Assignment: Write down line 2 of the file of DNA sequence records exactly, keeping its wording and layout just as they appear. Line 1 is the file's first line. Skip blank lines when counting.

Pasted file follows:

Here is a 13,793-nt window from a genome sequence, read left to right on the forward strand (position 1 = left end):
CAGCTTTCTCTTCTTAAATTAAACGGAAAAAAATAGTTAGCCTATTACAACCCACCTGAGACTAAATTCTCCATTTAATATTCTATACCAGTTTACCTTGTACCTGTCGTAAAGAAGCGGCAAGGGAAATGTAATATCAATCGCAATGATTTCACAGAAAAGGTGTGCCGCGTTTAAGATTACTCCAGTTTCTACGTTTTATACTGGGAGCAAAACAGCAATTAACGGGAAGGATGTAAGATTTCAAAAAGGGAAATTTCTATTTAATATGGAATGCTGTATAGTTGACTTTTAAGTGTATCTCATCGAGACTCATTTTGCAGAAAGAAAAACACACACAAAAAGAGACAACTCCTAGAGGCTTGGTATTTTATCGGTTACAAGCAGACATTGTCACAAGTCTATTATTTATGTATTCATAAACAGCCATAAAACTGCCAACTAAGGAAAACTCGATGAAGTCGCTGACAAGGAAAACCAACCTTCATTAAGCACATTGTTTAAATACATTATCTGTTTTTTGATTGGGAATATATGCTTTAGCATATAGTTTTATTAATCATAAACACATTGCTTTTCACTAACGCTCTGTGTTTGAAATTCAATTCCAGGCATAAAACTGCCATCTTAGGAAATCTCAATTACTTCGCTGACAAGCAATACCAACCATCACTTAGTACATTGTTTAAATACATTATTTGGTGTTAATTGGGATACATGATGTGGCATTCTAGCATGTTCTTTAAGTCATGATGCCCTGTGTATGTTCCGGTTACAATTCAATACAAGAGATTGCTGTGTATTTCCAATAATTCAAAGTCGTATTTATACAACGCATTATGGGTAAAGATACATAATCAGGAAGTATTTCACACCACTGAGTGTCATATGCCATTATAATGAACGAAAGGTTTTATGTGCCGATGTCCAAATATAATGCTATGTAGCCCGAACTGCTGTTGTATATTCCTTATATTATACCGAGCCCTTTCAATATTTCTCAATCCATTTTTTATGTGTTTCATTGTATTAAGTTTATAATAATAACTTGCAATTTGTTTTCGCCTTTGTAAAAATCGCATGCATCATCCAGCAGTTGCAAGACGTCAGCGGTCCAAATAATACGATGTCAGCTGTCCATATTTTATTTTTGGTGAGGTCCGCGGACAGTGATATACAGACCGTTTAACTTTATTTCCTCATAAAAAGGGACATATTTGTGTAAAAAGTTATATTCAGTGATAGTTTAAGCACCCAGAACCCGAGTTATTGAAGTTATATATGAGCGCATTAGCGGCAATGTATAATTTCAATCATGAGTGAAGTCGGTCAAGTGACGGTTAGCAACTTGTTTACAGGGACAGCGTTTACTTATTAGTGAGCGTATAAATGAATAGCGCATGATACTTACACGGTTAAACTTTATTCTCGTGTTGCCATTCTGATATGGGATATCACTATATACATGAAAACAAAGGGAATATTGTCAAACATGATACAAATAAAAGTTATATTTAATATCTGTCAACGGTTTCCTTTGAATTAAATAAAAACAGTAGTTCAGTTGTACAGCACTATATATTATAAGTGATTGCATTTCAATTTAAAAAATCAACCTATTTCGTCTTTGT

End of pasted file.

CAGCTTTCTCTTCTTAAATTAAACGGAAAAAAATAGTTAGCCTATTACAACCCACCTGAGACTAAATTCTCCATTTAATATTCTATACCAGTTTACCTTGTACCTGTCGTAAAGAAGCGGCAAGGGAAATGTAATATCAATCGCAATGATTTCACAGAAAAGGTGTGCCGCGTTTAAGATTACTCCAGTTTCTACGTTTTATACTGGGAGCAAAACAGCAATTAACGGGAAGGATGTAAGATTTCAAAAAGGGAAATTTCTATTTAATATGGAATGCTGTATAGTTGACTTTTAAGTGTATCTCATCGAGACTCATTTTGCAGAAAGAAAAACACACACAAAAAGAGACAACTCCTAGAGGCTTGGTATTTTATCGGTTACAAGCAGACATTGTCACAAGTCTATTATTTATGTATTCATAAACAGCCATAAAACTGCCAACTAAGGAAAACTCGATGAAGTCGCTGACAAGGAAAACCAACCTTCATTAAGCACATTGTTTAAATACATTATCTGTTTTTTGATTGGGAATATATGCTTTAGCATATAGTTTTATTAATCATAAACACATTGCTTTTCACTAACGCTCTGTGTTTGAAATTCAATTCCAGGCATAAAACTGCCATCTTAGGAAATCTCAATTACTTCGCTGACAAGCAATACCAACCATCACTTAGTACATTGTTTAAATACATTATTTGGTGTTAATTGGGATACATGATGTGGCATTCTAGCATGTTCTTTAAGTCATGATGCCCTGTGTATGTTCCGGTTACAATTCAATACAAGAGATTGCTGTGTATTTCCAATAATTCAAAGTCGTATTTATACAACGCATTATGGGTAAAGATACATAATCAGGAAGTATTTCACACCACTGAGTGTCATATGCCATTATAATGAACGAAAGGTTTTATGTGCCGATGTCCAAATATAATGCTATGTAGCCCGAACTGCTGTTGTATATTCCTTATATTATACCGAGCCCTTTCAATATTTCTCAATCCATTTTTTATGTGTTTCATTGTATTAAGTTTATAATAATAACTTGCAATTTGTTTTCGCCTTTGTAAAAATCGCATGCATCATCCAGCAGTTGCAAGACGTCAGCGGTCCAAATAATACGATGTCAGCTGTCCATATTTTATTTTTGGTGAGGTCCGCGGACAGTGATATACAGACCGTTTAACTTTATTTCCTCATAAAAAGGGACATATTTGTGTAAAAAGTTATATTCAGTGATAGTTTAAGCACCCAGAACCCGAGTTATTGAAGTTATATATGAGCGCATTAGCGGCAATGTATAATTTCAATCATGAGTGAAGTCGGTCAAGTGACGGTTAGCAACTTGTTTACAGGGACAGCGTTTACTTATTAGTGAGCGTATAAATGAATAGCGCATGATACTTACACGGTTAAACTTTATTCTCGTGTTGCCATTCTGATATGGGATATCACTATATACATGAAAACAAAGGGAATATTGTCAAACATGATACAAATAAAAGTTATATTTAATATCTGTCAACGGTTTCCTTTGAATTAAATAAAAACAGTAGTTCAGTTGTACAGCACTATATATTATAAGTGATTGCATTTCAATTTAAAAAATCAACCTATTTCGTCTTTGT